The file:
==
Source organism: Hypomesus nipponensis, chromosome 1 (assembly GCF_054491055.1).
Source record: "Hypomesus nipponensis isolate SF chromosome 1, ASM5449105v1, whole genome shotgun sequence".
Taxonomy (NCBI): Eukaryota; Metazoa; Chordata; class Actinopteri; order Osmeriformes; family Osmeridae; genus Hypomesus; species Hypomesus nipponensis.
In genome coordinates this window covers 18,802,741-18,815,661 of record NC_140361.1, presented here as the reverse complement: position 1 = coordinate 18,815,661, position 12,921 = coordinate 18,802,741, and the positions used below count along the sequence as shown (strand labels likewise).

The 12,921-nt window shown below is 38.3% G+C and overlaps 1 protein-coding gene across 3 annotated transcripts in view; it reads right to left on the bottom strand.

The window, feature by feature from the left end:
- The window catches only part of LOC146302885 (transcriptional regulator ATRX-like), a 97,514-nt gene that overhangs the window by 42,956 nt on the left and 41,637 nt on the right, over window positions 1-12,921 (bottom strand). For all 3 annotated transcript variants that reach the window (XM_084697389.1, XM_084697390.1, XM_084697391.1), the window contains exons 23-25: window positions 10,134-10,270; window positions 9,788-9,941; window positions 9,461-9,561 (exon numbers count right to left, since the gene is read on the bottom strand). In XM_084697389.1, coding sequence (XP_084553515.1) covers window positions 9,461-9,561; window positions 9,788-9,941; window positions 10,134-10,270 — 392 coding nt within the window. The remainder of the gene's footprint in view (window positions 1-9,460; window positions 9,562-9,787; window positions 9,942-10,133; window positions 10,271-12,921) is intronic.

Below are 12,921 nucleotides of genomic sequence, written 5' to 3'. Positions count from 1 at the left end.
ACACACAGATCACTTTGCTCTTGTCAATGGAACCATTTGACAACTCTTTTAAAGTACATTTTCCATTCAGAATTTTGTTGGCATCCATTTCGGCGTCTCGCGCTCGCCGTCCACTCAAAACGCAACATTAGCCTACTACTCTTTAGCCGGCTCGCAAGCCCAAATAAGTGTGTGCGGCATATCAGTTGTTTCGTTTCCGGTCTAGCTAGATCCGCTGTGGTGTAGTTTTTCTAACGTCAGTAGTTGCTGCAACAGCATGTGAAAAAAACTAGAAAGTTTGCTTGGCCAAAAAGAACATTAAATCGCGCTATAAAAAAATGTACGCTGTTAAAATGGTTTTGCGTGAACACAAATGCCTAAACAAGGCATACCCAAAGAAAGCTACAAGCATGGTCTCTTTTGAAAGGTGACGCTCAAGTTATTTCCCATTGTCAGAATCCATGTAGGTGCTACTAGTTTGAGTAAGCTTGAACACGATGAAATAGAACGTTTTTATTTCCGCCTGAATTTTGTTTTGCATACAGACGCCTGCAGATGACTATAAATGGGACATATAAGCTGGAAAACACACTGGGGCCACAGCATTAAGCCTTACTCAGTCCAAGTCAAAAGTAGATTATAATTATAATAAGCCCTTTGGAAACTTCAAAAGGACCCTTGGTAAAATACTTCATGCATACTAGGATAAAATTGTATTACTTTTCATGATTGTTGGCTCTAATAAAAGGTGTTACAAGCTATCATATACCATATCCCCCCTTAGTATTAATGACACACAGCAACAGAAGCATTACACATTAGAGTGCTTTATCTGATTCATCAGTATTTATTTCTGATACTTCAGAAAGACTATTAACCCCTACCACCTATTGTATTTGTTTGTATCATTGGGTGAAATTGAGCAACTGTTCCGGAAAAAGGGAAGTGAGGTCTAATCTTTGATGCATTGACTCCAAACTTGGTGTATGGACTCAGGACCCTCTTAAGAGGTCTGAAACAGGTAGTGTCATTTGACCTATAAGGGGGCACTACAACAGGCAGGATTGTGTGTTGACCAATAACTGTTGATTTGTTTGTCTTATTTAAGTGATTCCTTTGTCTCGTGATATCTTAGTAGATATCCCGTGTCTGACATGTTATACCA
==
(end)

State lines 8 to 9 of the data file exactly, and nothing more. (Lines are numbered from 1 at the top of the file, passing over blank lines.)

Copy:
Below are 12,921 nucleotides of genomic sequence, written 5' to 3'. Positions count from 1 at the left end.
ACACACAGATCACTTTGCTCTTGTCAATGGAACCATTTGACAACTCTTTTAAAGTACATTTTCCATTCAGAATTTTGTTGGCATCCATTTCGGCGTCTCGCGCTCGCCGTCCACTCAAAACGCAACATTAGCCTACTACTCTTTAGCCGGCTCGCAAGCCCAAATAAGTGTGTGCGGCATATCAGTTGTTTCGTTTCCGGTCTAGCTAGATCCGCTGTGGTGTAGTTTTTCTAACGTCAGTAGTTGCTGCAACAGCATGTGAAAAAAACTAGAAAGTTTGCTTGGCCAAAAAGAACATTAAATCGCGCTATAAAAAAATGTACGCTGTTAAAATGGTTTTGCGTGAACACAAATGCCTAAACAAGGCATACCCAAAGAAAGCTACAAGCATGGTCTCTTTTGAAAGGTGACGCTCAAGTTATTTCCCATTGTCAGAATCCATGTAGGTGCTACTAGTTTGAGTAAGCTTGAACACGATGAAATAGAACGTTTTTATTTCCGCCTGAATTTTGTTTTGCATACAGACGCCTGCAGATGACTATAAATGGGACATATAAGCTGGAAAACACACTGGGGCCACAGCATTAAGCCTTACTCAGTCCAAGTCAAAAGTAGATTATAATTATAATAAGCCCTTTGGAAACTTCAAAAGGACCCTTGGTAAAATACTTCATGCATACTAGGATAAAATTGTATTACTTTTCATGATTGTTGGCTCTAATAAAAGGTGTTACAAGCTATCATATACCATATCCCCCCTTAGTATTAATGACACACAGCAACAGAAGCATTACACATTAGAGTGCTTTATCTGATTCATCAGTATTTATTTCTGATACTTCAGAAAGACTATTAACCCCTACCACCTATTGTATTTGTTTGTATCATTGGGTGAAATTGAGCAACTGTTCCGGAAAAAGGGAAGTGAGGTCTAATCTTTGATGCATTGACTCCAAACTTGGTGTATGGACTCAGGACCCTCTTAAGAGGTCTGAAACAGGTAGTGTCATTTGACCTATAAGGGGGCACTACAACAGGCAGGATTGTGTGTTGACCAATAACTGTTGATTTGTTTGTCTTATTTAAGTGATTCCTTTGTCTCGTGATATCTTAGTAGATATCCCGTGTCTGACATGTTATACCA